27 February 2012

Review: When the Sea is Rising Red

When the Sea is Rising Red by Cat Hellisen
Publication date: February 28, 2012
Publisher: Farrar, Straus, and Giroux

After seventeen-year-old Felicita’s dearest friend, Ilven, kills herself to escape an arranged marriage, Felicita chooses freedom over privilege. She fakes her own death and leaves her sheltered life as one of Pelimburg’s magical elite behind. Living in the slums, scrubbing dishes for a living, she falls for charismatic Dash while also becoming fascinated with vampire Jannik. Then something shocking washes up on the beach: Ilven's death has called out of the sea a dangerous, wild magic. Felicita must decide whether her loyalties lie with the family she abandoned . . . or with those who would twist this dark power to destroy Pelimburg's caste system, and the whole city along with it.
I was looking forward to this book like whoa, so when I got it, I put what I was going to read next aside and picked up When the Sea is Rising Red. And...I was a little disappointed.

Hellisen's writing is great. She is very descriptive and I enjoyed the world that she built, along with the mythology that comes with it. I love the fact that each of the noble families have different magical talents. I also think the idea of having to use a powder called "scriv" to use the magic is brilliant. It's all very thought-out, but here's also where it fell apart for me: the environment/world of the book comes across as a bit of a hodgepodge of myths. Example, the book has things like unicorns and vampires and sea witches. Hellisen pulls some from here and some from there and some more from over there, then puts it all in a pot. But instead of it mixing together to make something complete, it feels more like pieces of different stories. Yes, there's a fascinating reason within the story that explains the unicorns, but a unicorn is still a unicorn. I wanted her magical world to work for me, but sometimes it didn't. It all came across as too complicated. I feel dumb, but for the majority of the last half of the book, I was confused. Then the climax happens and I have almost no idea what's going on. It all happens too fast and it's like the author is trying to explain everything that she's been building up to in the last third of the book. I wish it could have been longer.

Characters: Felicita has her moments, but none of the characters, expect Jannik, held much interest for me. I really like Jannik and found him to be the most intriguing character in the story.

All in all, it was an okay read. My main complaint is the fact that I felt stupid for not knowing what was happening there at the end, but I mostly figured it out and all is well. If you're looking for something different, then check this one out! This is a book with a lot to digest, so don't read it too quickly. Just take your time and is should be okay.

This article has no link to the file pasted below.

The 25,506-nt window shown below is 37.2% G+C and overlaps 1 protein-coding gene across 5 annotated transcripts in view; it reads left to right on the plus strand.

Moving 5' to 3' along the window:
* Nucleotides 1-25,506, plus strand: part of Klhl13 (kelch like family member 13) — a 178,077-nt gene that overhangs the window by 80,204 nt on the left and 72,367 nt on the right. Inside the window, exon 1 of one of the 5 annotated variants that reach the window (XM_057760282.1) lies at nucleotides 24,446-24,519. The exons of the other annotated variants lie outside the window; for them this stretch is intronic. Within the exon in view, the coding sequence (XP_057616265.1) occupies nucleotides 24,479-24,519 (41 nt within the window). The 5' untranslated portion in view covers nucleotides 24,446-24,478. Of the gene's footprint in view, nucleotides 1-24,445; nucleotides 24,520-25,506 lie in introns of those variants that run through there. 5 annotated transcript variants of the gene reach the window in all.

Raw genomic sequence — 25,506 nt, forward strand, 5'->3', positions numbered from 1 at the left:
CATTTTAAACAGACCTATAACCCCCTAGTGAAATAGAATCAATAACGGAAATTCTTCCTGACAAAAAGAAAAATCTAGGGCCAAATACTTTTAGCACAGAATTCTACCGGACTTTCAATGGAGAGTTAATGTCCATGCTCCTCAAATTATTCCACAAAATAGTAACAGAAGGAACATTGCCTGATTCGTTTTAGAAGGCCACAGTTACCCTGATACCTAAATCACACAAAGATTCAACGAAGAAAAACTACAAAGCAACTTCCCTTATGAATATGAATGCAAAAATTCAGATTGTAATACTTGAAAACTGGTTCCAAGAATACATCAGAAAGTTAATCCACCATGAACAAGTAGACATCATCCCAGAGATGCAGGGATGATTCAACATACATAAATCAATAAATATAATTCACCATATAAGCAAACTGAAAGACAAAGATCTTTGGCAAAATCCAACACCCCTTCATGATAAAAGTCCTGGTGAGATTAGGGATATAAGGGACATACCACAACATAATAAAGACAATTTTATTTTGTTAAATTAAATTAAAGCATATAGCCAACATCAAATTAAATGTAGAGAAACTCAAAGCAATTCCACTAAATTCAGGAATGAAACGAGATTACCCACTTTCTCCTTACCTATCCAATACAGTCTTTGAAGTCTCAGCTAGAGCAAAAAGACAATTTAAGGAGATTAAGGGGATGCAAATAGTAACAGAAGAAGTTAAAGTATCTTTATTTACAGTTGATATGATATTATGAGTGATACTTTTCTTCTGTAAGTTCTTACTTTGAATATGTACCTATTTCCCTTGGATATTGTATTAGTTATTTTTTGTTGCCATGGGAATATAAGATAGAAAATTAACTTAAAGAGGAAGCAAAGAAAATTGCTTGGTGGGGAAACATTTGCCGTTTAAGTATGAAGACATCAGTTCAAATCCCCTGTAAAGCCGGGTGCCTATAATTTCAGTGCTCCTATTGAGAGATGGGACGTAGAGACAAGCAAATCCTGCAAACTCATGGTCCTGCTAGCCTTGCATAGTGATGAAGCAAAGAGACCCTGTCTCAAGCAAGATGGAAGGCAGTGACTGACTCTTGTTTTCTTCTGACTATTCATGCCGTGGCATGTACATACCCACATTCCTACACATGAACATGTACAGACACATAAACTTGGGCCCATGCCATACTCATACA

1. I totally get what you mean. I need more of an explanation as well, to help me connect the dots. It'd be different if this were the second or third book, because then I'm familiar with the world and I don't mind less explaining.

    I don't know if I'm ever going to get to this one, as I wasn't particularly intrigued by it beforehand...


  2. I want to read this one, but I might leave further down my list for now. I hate when I am left confused after finishing a book. I can deal with major cliffhangers, but confusion annoys me. Although, I do LOVE unicorns, so I might have to love it on principle. Haha :0)

  3. I agree with your point on the mythos. It felt very hodgepodged with a loose explanation justifying the disordered feel.
    I also agree with the ending. Although I mostly followed what was happening (reading this prequel of a short story helped immensely: http://www.tor.com/stories/2012/02/mother-crone-maiden) but there was a never "Ohhh!" moment that a reader gets when a good plot finally clicks into place. Considering how large of a role the mythos and magic played, I was disappointed on how little it was explained, built up, or utilized. As you said, there seemed to be some back tracking in the end in an attempt to explain what just happened.

    On the other hand, I immensely enjoyed Cat H.'s writing style. It was colorful and really helped pull me into the world, and keep me there through an mechanical hiccups. I can't say I love this book as a whole, but it certainly has a bit to offer despite any fallings. I don't know how strongly I would recommend this book, but I certainly wouldn't discourage anyone from reading it.

    Being that this is Cat's first book I am more than willing to forgive any hiccups and will read whichever book she comes out with next.

  4. @Asher: Agreed. :)

    @Sarah: Unicorns are awesome, aren't they?? I think it's worth a read, but make sure to take it slowly. There's a lot of digest. And Cat has a great writing style.

    @Lauren: I wasn't aware there was a short story so I'll have to check it out! I'm glad I wasn't the only one disappointed with how little a role the magic/mythos played. I want a whole book just on that! So fascinating. Though this wouldn't be my first book of choice to recommend, I would never discourage anyone from reading it either. Like I said in my review, it's great for people looking for something new in the genre. And Cat's writing is great (I agree), so time should be taken with it. Definitely not a book one wants to speed through.


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